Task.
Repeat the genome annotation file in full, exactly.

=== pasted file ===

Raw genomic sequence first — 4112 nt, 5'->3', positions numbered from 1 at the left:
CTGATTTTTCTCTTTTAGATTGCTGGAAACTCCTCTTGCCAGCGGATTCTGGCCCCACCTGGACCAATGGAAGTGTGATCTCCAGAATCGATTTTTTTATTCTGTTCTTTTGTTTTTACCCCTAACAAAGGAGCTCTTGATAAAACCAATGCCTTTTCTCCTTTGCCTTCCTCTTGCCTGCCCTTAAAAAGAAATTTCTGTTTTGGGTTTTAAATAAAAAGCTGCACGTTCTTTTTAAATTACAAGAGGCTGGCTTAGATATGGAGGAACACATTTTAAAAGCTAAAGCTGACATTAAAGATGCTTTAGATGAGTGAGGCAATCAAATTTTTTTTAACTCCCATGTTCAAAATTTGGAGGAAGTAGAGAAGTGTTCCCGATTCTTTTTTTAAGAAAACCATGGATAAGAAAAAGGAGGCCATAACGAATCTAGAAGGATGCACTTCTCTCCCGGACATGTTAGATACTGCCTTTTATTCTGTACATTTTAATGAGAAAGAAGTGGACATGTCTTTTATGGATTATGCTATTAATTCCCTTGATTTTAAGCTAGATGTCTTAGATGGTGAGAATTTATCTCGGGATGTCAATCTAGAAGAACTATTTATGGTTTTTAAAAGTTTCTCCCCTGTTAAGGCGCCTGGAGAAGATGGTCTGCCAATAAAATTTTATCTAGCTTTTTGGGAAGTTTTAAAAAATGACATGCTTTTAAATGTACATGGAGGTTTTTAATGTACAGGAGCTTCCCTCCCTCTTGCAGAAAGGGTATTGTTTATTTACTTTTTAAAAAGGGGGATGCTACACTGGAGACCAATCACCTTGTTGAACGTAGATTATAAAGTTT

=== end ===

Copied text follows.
Raw genomic sequence first — 4112 nt, 5'->3', positions numbered from 1 at the left:
CTGATTTTTCTCTTTTAGATTGCTGGAAACTCCTCTTGCCAGCGGATTCTGGCCCCACCTGGACCAATGGAAGTGTGATCTCCAGAATCGATTTTTTTATTCTGTTCTTTTGTTTTTACCCCTAACAAAGGAGCTCTTGATAAAACCAATGCCTTTTCTCCTTTGCCTTCCTCTTGCCTGCCCTTAAAAAGAAATTTCTGTTTTGGGTTTTAAATAAAAAGCTGCACGTTCTTTTTAAATTACAAGAGGCTGGCTTAGATATGGAGGAACACATTTTAAAAGCTAAAGCTGACATTAAAGATGCTTTAGATGAGTGAGGCAATCAAATTTTTTTTAACTCCCATGTTCAAAATTTGGAGGAAGTAGAGAAGTGTTCCCGATTCTTTTTTTAAGAAAACCATGGATAAGAAAAAGGAGGCCATAACGAATCTAGAAGGATGCACTTCTCTCCCGGACATGTTAGATACTGCCTTTTATTCTGTACATTTTAATGAGAAAGAAGTGGACATGTCTTTTATGGATTATGCTATTAATTCCCTTGATTTTAAGCTAGATGTCTTAGATGGTGAGAATTTATCTCGGGATGTCAATCTAGAAGAACTATTTATGGTTTTTAAAAGTTTCTCCCCTGTTAAGGCGCCTGGAGAAGATGGTCTGCCAATAAAATTTTATCTAGCTTTTTGGGAAGTTTTAAAAAATGACATGCTTTTAAATGTACATGGAGGTTTTTAATGTACAGGAGCTTCCCTCCCTCTTGCAGAAAGGGTATTGTTTATTTACTTTTTAAAAAGGGGGATGCTACACTGGAGACCAATCACCTTGTTGAACGTAGATTATAAAGTTT